According to the OECD report (2023) (Source 2), AI is already capable of performing many tasks, in particular replicating cognitive and manual skills, hitherto considered difficult to achieve by technology. Nevertheless, even if many tasks of the intellectual professions can be replicated by AI (writing, translation, synthesis, automatic updating…), it will also increase the demand for the technical skills needed to design, maintain and use AI systems. Cross-disciplinary skills will also gain in importance: critical reasoning, creativity, and the ability to create social links with others (team, customers/patients, partners…).

Today, it seems necessary to initiate analyses at sectoral levels to detect more precisely what the effects of AI will be on different professions.

What research methodologies are needed to address these issues?

Uncertainties inevitably arise when studying the impact of technologies on employment, as it is very difficult to predict the pace of innovations’ development. AI is a case in point, as its progression does not follow a linear rhythm: it developed relatively slowly for 50 years, then accelerated significantly from the 2000s onwards, and particularly in recent years with the rise of ChatGPT and the easy access of AI systems to the general public.

So how can we anticipate the impact of AI on business, and specifically on intellectual services professions?

  • Since the development of Artificial Intelligence specifically affects certain tasks, it makes sense to assess the tasks affected for each profession, and therefore the consequences in terms of the skills required to perform them. Quantitatively, some economists associate with each task a probability of being replaced by AI. The limitation of this method is that it only analyzes existing tasks and cannot take into account those that will be created as a result of AI development.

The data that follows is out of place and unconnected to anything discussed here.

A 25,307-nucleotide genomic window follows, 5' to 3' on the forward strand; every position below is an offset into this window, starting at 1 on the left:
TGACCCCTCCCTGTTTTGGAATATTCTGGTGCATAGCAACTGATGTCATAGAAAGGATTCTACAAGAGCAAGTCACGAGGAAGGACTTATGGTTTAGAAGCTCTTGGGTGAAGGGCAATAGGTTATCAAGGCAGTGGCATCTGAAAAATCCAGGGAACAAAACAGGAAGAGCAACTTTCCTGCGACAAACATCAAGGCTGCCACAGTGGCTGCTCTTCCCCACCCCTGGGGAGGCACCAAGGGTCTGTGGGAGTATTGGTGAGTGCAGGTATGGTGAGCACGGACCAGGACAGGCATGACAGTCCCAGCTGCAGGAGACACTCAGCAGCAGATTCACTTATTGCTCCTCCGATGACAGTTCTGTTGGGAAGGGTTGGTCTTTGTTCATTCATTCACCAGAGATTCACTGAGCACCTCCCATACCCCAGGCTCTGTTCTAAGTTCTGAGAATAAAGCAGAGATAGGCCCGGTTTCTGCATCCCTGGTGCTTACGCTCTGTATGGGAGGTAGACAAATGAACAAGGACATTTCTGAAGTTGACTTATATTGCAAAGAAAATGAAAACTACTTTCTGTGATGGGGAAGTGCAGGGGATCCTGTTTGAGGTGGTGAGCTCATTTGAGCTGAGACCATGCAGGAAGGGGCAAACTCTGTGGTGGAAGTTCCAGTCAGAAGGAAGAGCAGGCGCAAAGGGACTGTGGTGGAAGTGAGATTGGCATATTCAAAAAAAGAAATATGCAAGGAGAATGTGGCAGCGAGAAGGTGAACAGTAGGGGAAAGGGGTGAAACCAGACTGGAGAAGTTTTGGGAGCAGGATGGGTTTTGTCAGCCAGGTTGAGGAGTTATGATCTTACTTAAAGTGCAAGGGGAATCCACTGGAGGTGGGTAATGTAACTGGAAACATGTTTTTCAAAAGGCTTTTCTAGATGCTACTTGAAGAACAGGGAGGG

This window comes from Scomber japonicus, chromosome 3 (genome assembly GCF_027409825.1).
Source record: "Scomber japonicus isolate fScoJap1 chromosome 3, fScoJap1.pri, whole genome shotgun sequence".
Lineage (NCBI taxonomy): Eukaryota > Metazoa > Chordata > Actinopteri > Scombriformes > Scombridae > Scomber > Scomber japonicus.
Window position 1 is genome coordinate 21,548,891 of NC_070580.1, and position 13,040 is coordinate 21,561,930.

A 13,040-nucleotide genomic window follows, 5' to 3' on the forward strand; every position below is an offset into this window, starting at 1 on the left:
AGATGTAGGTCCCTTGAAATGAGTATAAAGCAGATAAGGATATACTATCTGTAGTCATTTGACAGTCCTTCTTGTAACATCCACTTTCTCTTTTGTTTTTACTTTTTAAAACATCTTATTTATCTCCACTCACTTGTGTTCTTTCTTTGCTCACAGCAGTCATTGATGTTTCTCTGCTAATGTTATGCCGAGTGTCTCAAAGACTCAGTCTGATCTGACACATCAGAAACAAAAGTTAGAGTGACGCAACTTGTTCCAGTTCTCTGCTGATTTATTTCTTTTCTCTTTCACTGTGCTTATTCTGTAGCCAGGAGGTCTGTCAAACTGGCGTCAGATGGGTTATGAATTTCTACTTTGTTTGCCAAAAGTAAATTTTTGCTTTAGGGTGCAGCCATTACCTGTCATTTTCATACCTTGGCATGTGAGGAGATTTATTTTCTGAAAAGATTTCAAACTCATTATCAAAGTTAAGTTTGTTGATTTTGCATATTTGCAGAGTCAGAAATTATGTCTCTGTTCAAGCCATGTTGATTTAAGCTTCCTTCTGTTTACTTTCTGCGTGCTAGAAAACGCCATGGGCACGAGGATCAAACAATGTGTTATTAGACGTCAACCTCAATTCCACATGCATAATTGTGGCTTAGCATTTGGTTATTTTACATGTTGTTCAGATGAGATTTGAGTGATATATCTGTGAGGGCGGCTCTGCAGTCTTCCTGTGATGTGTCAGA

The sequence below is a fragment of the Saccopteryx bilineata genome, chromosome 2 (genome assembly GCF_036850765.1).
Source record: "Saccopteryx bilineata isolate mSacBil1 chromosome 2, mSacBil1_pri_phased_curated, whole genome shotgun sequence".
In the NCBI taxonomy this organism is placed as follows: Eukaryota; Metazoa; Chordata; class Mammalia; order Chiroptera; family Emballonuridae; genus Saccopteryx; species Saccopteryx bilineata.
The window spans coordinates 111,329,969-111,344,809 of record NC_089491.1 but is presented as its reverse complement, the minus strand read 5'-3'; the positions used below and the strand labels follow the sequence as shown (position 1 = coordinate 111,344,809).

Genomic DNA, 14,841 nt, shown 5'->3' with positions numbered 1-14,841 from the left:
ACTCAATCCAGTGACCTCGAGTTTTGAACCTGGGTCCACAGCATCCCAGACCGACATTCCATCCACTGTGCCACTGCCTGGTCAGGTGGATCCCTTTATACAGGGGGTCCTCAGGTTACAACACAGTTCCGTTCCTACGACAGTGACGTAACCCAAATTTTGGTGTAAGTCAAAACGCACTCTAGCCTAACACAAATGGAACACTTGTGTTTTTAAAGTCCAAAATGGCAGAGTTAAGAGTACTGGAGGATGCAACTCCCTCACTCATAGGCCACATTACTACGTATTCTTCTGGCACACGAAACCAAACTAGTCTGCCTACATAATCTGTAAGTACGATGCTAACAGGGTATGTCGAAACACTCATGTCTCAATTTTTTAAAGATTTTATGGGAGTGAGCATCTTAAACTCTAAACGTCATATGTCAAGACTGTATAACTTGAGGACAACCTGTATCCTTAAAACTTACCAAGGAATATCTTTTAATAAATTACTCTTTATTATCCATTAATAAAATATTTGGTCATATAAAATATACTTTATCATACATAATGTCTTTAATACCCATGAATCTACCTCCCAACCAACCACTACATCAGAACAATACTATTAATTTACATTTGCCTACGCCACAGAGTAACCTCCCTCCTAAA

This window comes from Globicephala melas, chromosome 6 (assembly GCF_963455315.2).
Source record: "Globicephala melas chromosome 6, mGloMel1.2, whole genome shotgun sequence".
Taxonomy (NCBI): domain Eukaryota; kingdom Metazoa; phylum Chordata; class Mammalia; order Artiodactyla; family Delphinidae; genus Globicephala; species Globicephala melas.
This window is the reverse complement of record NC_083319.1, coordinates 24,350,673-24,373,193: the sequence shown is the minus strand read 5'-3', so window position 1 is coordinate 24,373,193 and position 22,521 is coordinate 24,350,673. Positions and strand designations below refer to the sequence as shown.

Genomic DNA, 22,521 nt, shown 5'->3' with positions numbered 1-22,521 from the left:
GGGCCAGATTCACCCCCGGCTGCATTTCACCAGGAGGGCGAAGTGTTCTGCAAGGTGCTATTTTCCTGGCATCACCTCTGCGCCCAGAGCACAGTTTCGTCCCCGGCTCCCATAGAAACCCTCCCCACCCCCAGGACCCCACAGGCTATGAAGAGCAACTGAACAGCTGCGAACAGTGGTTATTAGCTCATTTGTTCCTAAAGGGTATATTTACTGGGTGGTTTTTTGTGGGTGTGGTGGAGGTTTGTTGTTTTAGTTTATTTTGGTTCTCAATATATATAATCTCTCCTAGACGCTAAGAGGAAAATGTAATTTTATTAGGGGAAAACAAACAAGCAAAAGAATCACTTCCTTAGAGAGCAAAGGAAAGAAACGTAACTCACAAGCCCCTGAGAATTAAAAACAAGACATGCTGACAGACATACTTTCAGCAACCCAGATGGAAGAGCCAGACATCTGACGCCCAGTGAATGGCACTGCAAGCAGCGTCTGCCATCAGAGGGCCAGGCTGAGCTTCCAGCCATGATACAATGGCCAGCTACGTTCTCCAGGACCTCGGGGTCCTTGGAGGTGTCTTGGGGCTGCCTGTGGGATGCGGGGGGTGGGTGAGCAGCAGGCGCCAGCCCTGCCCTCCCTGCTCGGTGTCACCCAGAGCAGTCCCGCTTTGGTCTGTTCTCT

• As is usual in most prospective analyses, it is relevant to examine past events to anticipate the future. This way, it is possible to derive evolutionary hypotheses and extrapolate scenarios by interviewing structures that have already integrated AI. Monographs of these structures can be produced, considering the viewpoints of all stakeholders: managers/HR and employees alike. Indeed, managers alone do not always have exhaustive knowledge of the tools used by their employees. The latter sometimes use AI tools in an unsupervised way. This is particularly true in the intellectual service sector. They often enjoy a certain degree of autonomy in their working lives and may therefore be more inclined to experiment with new tools and technologies, especially when they enable them to take the complexity out of some of their tasks and improve their efficiency.
  • Similarly, to anticipate the effects of AI on professions, a comparative analysis of other sectors, as well as countries more advanced on the subject can teach us a lot, even if many biases can weigh in the balance. This method also has a limitation: the lack of temporal hindsight.
  • To imagine these longer-term impacts, it seems essential to interview the first people involved: AI solutions publishers. These expert players provide knowledge of the technologies currently under development, and which will be implemented in the coming years.

These approaches provide a strong basis for examining current developments on the job market. However, it is crucial not only to focus on the alarming figures for potential job losses, but also to analyze the effects that the development of AI will have on working conditions, the way people work and their relationship to work.

Key indicators:

  • Only 5% of French jobs would be threatened by AI (Source 1)
  • 74% of companies using AI believe it will have a positive impact on skills development (Source 3)


Sources :

On the same topic

Read the article

Developing a Digital Campus